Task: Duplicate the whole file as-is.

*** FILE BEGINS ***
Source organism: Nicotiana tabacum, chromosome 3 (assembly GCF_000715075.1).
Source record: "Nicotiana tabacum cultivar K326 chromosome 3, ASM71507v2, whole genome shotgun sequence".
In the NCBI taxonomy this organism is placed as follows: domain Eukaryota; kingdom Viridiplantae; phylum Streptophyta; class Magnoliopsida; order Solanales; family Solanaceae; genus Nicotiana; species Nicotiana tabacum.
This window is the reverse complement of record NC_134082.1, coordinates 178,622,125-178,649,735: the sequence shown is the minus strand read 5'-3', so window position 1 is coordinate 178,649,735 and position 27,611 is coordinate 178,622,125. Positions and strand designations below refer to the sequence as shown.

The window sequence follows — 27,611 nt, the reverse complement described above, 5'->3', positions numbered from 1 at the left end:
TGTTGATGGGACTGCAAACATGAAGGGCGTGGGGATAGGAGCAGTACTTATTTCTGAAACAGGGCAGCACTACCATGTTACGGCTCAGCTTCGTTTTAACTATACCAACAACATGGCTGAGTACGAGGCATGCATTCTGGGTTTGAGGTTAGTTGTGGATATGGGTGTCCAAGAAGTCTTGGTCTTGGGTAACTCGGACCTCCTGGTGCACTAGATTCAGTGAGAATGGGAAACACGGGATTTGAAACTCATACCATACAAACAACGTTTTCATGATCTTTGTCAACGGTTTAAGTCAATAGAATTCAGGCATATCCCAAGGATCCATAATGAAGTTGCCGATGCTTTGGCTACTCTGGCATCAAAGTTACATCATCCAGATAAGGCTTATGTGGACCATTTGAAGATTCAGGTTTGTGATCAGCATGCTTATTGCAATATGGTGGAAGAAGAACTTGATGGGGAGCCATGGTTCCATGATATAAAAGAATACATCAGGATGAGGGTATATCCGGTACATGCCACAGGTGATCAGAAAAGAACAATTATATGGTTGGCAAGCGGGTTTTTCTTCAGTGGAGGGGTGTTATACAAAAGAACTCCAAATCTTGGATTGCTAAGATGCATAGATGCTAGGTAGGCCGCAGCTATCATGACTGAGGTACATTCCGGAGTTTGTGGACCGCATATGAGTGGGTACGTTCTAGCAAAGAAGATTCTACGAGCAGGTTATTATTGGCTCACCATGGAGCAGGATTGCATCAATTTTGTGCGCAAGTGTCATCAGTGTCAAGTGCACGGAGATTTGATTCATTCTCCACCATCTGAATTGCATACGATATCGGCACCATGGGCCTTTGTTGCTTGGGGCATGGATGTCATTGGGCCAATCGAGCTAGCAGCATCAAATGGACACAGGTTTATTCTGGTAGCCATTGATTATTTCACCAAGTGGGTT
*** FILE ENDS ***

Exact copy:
Source organism: Nicotiana tabacum, chromosome 3 (assembly GCF_000715075.1).
Source record: "Nicotiana tabacum cultivar K326 chromosome 3, ASM71507v2, whole genome shotgun sequence".
In the NCBI taxonomy this organism is placed as follows: domain Eukaryota; kingdom Viridiplantae; phylum Streptophyta; class Magnoliopsida; order Solanales; family Solanaceae; genus Nicotiana; species Nicotiana tabacum.
This window is the reverse complement of record NC_134082.1, coordinates 178,622,125-178,649,735: the sequence shown is the minus strand read 5'-3', so window position 1 is coordinate 178,649,735 and position 27,611 is coordinate 178,622,125. Positions and strand designations below refer to the sequence as shown.

The window sequence follows — 27,611 nt, the reverse complement described above, 5'->3', positions numbered from 1 at the left end:
TGTTGATGGGACTGCAAACATGAAGGGCGTGGGGATAGGAGCAGTACTTATTTCTGAAACAGGGCAGCACTACCATGTTACGGCTCAGCTTCGTTTTAACTATACCAACAACATGGCTGAGTACGAGGCATGCATTCTGGGTTTGAGGTTAGTTGTGGATATGGGTGTCCAAGAAGTCTTGGTCTTGGGTAACTCGGACCTCCTGGTGCACTAGATTCAGTGAGAATGGGAAACACGGGATTTGAAACTCATACCATACAAACAACGTTTTCATGATCTTTGTCAACGGTTTAAGTCAATAGAATTCAGGCATATCCCAAGGATCCATAATGAAGTTGCCGATGCTTTGGCTACTCTGGCATCAAAGTTACATCATCCAGATAAGGCTTATGTGGACCATTTGAAGATTCAGGTTTGTGATCAGCATGCTTATTGCAATATGGTGGAAGAAGAACTTGATGGGGAGCCATGGTTCCATGATATAAAAGAATACATCAGGATGAGGGTATATCCGGTACATGCCACAGGTGATCAGAAAAGAACAATTATATGGTTGGCAAGCGGGTTTTTCTTCAGTGGAGGGGTGTTATACAAAAGAACTCCAAATCTTGGATTGCTAAGATGCATAGATGCTAGGTAGGCCGCAGCTATCATGACTGAGGTACATTCCGGAGTTTGTGGACCGCATATGAGTGGGTACGTTCTAGCAAAGAAGATTCTACGAGCAGGTTATTATTGGCTCACCATGGAGCAGGATTGCATCAATTTTGTGCGCAAGTGTCATCAGTGTCAAGTGCACGGAGATTTGATTCATTCTCCACCATCTGAATTGCATACGATATCGGCACCATGGGCCTTTGTTGCTTGGGGCATGGATGTCATTGGGCCAATCGAGCTAGCAGCATCAAATGGACACAGGTTTATTCTGGTAGCCATTGATTATTTCACCAAGTGGGTT